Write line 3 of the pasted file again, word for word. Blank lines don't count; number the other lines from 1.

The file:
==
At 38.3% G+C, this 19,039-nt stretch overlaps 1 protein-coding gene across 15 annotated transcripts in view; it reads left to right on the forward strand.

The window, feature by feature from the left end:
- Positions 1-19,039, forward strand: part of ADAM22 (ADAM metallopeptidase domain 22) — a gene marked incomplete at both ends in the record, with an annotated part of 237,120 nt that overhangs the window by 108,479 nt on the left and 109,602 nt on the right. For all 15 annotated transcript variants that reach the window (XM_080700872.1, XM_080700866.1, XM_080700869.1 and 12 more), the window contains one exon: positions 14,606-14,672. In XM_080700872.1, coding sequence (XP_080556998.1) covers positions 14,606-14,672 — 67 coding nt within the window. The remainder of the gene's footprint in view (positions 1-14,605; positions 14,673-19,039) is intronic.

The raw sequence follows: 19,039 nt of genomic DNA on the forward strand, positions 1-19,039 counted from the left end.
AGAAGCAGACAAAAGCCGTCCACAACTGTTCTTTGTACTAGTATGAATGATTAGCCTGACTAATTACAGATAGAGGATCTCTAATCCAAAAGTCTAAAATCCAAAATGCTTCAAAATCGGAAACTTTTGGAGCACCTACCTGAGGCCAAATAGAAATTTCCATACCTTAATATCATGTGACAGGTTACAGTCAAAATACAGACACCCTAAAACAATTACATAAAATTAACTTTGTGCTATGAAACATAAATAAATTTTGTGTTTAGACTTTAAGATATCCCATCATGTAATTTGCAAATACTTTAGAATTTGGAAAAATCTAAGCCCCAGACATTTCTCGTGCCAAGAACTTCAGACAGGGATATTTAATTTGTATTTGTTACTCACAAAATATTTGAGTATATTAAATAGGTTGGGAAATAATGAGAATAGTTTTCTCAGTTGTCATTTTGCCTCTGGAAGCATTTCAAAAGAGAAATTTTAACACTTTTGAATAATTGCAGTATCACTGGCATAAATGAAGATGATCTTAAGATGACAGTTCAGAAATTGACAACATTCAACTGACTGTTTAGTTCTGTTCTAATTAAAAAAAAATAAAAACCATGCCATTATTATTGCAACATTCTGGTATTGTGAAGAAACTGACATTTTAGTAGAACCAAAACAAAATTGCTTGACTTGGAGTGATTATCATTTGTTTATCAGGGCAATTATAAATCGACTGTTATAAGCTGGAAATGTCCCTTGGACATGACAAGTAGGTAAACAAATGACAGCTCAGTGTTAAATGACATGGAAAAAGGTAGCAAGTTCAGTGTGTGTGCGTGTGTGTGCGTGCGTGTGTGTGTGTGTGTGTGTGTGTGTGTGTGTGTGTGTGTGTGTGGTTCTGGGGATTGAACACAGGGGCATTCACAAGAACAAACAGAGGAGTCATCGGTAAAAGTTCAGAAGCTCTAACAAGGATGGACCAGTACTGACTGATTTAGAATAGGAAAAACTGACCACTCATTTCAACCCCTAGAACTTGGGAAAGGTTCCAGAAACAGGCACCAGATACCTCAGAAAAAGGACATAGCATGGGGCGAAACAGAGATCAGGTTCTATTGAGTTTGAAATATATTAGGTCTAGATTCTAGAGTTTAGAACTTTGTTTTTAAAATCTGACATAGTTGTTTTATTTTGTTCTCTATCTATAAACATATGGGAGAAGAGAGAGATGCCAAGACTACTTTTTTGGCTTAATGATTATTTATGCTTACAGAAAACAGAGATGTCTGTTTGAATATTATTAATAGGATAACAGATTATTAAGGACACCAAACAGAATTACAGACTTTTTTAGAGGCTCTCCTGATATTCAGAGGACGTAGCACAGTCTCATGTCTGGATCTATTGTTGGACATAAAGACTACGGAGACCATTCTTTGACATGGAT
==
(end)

- Positions 1-19,039, forward strand: part of ADAM22 (ADAM metallopeptidase domain 22) — a gene marked incomplete at both ends in the record, with an annotated part of 237,120 nt that overhangs the window by 108,479 nt on the left and 109,602 nt on the right. For all 15 annotated transcript variants that reach the window (XM_080700872.1, XM_080700866.1, XM_080700869.1 and 12 more), the window contains one exon: positions 14,606-14,672. In XM_080700872.1, coding sequence (XP_080556998.1) covers positions 14,606-14,672 — 67 coding nt within the window. The remainder of the gene's footprint in view (positions 1-14,605; positions 14,673-19,039) is intronic.